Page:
Fluorescein angiography; diabetic macular edema; optical coherence tomography; fluorescein angiographic leakage; visual acuity; cystoid macular edema; digital fundus photography
14.  Comparison of Film and Digital Fundus Photographs in Eyes of Individuals with Diabetes Mellitus 
This study was a comparison of the performance of film and digital fundus photographs in grading diabetic retinopathy.
To compare grading of diabetic retinopathy (DR) and diabetic macular edema (DME) from stereoscopic film versus stereoscopic digital photographs obtained from a subset of Diabetic Retinopathy Clinical Research Network ( participants.
In this photographic media comparison study, digital and film images were obtained at a single study visit from some of the subjects enrolled in active clinical study protocols. Digital camera systems and digital and film photographers were certified to obtain images according to standard procedures. Images were graded for DR severity and DME in a masked fashion by Fundus Photograph Reading Center (Madison, WI) graders. Agreement between gradings was assessed by calculating the percentage of agreement and κ statistics.
Images obtained with both film and digital media were submitted for 155 eyes of 96 study participants. On a nine-step Early Treatment Diabetic Retinopathy study DR severity scale, grading agreed exactly in 74%, and was within one step of agreement in 93%, with a weighted κ statistic of 0.82 (95% confidence interval [CI], 0.71–0.92). On a nine-step DME severity scale and three-step clinically significant macular edema (CSME) scale, grading agreed exactly in 39% and 88%, respectively, and within one step in 70% and 92% (weighted κ statistic, 0.44 [95% Cl, 0.34–0.54] and 0.72 [95% Cl, 0.55–0.90], respectively).
Among clinical sites participating in the, agreement between film and digital images was substantial to almost perfect for DR severity level and moderate to substantial for DME and CSME severity levels, respectively. Replacement of film fundus images with digital images for DR severity level should not adversely affect clinical trial quality. ( numbers, NCT00367133, NCT00369486, NCT00444600, NCT00445003, NCT00709319.)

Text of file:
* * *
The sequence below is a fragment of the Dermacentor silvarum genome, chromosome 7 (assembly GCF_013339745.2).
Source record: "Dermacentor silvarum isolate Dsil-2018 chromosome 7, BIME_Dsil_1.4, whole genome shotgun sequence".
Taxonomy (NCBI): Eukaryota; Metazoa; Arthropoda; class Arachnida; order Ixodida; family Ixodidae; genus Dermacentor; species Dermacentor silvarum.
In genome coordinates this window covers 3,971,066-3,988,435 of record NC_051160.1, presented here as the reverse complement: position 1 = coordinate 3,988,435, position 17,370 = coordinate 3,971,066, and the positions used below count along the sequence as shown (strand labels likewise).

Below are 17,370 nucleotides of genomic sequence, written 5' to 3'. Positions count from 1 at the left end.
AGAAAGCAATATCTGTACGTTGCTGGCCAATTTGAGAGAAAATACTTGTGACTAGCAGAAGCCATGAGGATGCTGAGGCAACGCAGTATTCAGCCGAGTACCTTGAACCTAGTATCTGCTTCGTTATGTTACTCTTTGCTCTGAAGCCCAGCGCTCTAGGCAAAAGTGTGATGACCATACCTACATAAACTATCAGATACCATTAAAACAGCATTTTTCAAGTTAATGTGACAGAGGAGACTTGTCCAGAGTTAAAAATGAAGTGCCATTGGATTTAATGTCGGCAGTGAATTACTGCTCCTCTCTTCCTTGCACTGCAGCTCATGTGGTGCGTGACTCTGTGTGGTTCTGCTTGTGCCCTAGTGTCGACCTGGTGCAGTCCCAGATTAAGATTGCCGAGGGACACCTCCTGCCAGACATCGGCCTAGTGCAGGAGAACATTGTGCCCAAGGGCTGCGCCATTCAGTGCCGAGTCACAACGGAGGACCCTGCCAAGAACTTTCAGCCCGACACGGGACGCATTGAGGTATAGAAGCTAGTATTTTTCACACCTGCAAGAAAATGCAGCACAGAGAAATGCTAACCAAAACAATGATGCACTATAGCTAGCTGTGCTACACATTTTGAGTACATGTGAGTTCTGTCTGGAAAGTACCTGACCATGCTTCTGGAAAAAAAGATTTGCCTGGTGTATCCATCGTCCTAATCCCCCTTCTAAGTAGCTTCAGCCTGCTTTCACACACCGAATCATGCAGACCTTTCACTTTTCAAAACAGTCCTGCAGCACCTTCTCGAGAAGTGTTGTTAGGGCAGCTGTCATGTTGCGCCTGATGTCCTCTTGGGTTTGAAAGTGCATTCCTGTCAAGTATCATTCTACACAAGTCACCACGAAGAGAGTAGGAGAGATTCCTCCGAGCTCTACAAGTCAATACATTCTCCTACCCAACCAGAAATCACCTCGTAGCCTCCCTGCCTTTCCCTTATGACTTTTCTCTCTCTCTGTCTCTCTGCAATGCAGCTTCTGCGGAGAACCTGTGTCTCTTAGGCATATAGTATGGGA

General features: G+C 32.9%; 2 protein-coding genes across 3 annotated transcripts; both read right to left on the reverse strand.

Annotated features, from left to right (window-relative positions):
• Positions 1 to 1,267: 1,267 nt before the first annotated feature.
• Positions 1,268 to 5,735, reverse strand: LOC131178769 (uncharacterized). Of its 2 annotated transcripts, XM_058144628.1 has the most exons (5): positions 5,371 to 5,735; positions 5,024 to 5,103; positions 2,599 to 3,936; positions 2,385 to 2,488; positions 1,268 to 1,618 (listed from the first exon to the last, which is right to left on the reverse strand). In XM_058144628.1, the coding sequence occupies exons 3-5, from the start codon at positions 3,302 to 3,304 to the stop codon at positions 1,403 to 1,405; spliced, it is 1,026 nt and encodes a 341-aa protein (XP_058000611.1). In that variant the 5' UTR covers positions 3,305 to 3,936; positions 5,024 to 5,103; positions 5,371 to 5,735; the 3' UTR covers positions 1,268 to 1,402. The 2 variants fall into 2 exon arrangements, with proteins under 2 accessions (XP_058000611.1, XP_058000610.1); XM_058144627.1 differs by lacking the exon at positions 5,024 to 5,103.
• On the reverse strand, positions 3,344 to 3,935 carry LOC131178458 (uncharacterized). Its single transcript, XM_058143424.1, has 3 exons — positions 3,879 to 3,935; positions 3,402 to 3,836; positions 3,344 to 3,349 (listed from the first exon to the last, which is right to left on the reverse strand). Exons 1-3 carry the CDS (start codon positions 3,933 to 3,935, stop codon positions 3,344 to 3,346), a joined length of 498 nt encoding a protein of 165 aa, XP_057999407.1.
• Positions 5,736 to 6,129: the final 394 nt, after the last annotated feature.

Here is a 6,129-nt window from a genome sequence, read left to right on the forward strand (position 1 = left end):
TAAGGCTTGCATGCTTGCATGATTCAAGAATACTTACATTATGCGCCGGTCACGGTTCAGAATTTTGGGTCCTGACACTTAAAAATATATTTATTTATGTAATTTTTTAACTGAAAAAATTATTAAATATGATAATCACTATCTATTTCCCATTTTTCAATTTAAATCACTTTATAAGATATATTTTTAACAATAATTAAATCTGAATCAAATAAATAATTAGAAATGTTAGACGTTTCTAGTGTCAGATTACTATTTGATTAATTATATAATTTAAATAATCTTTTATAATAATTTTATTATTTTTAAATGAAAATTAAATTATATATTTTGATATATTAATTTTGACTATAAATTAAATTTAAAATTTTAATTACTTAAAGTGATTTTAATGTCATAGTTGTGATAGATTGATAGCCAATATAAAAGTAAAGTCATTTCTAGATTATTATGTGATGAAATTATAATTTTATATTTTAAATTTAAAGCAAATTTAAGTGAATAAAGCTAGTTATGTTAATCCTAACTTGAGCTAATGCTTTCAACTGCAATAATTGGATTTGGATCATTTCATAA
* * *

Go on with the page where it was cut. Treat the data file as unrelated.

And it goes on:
PMCID: PMC3176025  PMID: 21571677
15.  Randomized Trial Evaluating Ranibizumab Plus Prompt or Deferred Laser or Triamcinolone Plus Prompt Laser for Diabetic Macular Edema 
Ophthalmology  2010;117(6):1064-1077.e35.
Evaluate intravitreal 0.5 mg ranibizumab or 4 mg triamcinolone combined with focal/grid laser compared with focal/grid laser alone for treatment of diabetic macular edema (DME).
Multicenter, randomized clinical trial.
A total of 854 study eyes of 691 participants with visual acuity (approximate Snellen equivalent) of 20/32 to 20/320 and DME involving the fovea.
Eyes were randomized to sham injection + prompt laser (n=293), 0.5 mg ranibizumab + prompt laser (n=187), 0.5 mg ranibizumab + deferred (≥24 weeks) laser (n=188), or 4 mg triamcinolone + prompt laser (n=186). Retreatment followed an algorithm facilitated by a web-based, real-time data-entry system.
Main Outcome Measures
Best-corrected visual acuity and safety at 1 year.
The 1-year mean change (±standard deviation) in the visual acuity letter score from baseline was significantly greater in the ranibizumab + prompt laser group (+9±11, P<0.001) and ranibizumab + deferred laser group (+9±12, P<0.001) but not in the triamcinolone + prompt laser group (+4±13, P=0.31) compared with the sham + prompt laser group (+3±13). Reduction in mean central subfield thickness in the triamcinolone + prompt laser group was similar to both ranibizumab groups and greater than in the sham + prompt laser group. In the subset of pseudophakic eyes at baseline (n=273), visual acuity improvement in the triamcinolone + prompt laser group appeared comparable to that in the ranibizumab groups. No systemic events attributable to study treatment were apparent. Three eyes (0.8%) had injection-related endophthalmitis in the ranibizumab groups, whereas elevated intraocular pressure and cataract surgery were more frequent in the triamcinolone + prompt laser group. Two-year visual acuity outcomes were similar to 1-year outcomes.
Intravitreal ranibizumab with prompt or deferred laser is more effective through at least 1 year compared with prompt laser alone for the treatment of DME involving the central macula. Ranibizumab as applied in this study, although uncommonly associated with endophthalmitis, should be considered for patients with DME and characteristics similar to those in this clinical trial. In pseudophakic eyes, intravitreal triamcinolone + prompt laser seems more effective than laser alone but frequently increases the risk of intraocular pressure elevation.
PMCID: PMC2937272  PMID: 20427088
16.  Effect of Focal/Grid Photocoagulation on Visual Acuity and Retinal Thickening in Eyes with Non-Center Involved Clinically Significant Diabetic Macular Edema 
Retina (Philadelphia, Pa.)  2009;29(5):613-617.
To report visual acuity and anatomic changes from baseline to 12 months after modified ETDRS style (focal/grid) photocoagulation in eyes with non-center involved (non-CI) clinically significant macular edema (CSME).